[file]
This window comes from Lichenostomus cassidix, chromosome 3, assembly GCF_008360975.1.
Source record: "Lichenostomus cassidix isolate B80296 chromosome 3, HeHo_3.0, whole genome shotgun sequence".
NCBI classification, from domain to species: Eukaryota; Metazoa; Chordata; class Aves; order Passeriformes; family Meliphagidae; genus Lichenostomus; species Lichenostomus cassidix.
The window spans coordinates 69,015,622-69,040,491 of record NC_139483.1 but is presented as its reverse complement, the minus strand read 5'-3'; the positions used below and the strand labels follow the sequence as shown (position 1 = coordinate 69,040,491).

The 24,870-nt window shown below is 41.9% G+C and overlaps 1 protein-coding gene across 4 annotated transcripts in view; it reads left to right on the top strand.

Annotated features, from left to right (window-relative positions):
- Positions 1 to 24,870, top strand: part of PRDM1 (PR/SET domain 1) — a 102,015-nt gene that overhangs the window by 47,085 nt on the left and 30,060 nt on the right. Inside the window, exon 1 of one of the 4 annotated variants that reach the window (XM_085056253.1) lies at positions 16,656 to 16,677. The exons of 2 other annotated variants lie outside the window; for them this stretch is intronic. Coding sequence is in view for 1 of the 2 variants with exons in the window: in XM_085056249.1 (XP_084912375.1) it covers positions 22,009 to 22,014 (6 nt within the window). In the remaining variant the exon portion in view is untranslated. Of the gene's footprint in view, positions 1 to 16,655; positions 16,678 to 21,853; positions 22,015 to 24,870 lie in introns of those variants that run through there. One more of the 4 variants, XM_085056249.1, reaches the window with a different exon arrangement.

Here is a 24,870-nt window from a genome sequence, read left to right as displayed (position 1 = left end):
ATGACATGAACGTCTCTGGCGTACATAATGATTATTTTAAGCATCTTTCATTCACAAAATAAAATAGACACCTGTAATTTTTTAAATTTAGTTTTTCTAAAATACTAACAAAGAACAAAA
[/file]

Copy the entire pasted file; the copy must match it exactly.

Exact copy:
This window comes from Lichenostomus cassidix, chromosome 3, assembly GCF_008360975.1.
Source record: "Lichenostomus cassidix isolate B80296 chromosome 3, HeHo_3.0, whole genome shotgun sequence".
NCBI classification, from domain to species: Eukaryota; Metazoa; Chordata; class Aves; order Passeriformes; family Meliphagidae; genus Lichenostomus; species Lichenostomus cassidix.
The window spans coordinates 69,015,622-69,040,491 of record NC_139483.1 but is presented as its reverse complement, the minus strand read 5'-3'; the positions used below and the strand labels follow the sequence as shown (position 1 = coordinate 69,040,491).

The 24,870-nt window shown below is 41.9% G+C and overlaps 1 protein-coding gene across 4 annotated transcripts in view; it reads left to right on the top strand.

Annotated features, from left to right (window-relative positions):
- Positions 1 to 24,870, top strand: part of PRDM1 (PR/SET domain 1) — a 102,015-nt gene that overhangs the window by 47,085 nt on the left and 30,060 nt on the right. Inside the window, exon 1 of one of the 4 annotated variants that reach the window (XM_085056253.1) lies at positions 16,656 to 16,677. The exons of 2 other annotated variants lie outside the window; for them this stretch is intronic. Coding sequence is in view for 1 of the 2 variants with exons in the window: in XM_085056249.1 (XP_084912375.1) it covers positions 22,009 to 22,014 (6 nt within the window). In the remaining variant the exon portion in view is untranslated. Of the gene's footprint in view, positions 1 to 16,655; positions 16,678 to 21,853; positions 22,015 to 24,870 lie in introns of those variants that run through there. One more of the 4 variants, XM_085056249.1, reaches the window with a different exon arrangement.

Here is a 24,870-nt window from a genome sequence, read left to right as displayed (position 1 = left end):
ATGACATGAACGTCTCTGGCGTACATAATGATTATTTTAAGCATCTTTCATTCACAAAATAAAATAGACACCTGTAATTTTTTAAATTTAGTTTTTCTAAAATACTAACAAAGAACAAAA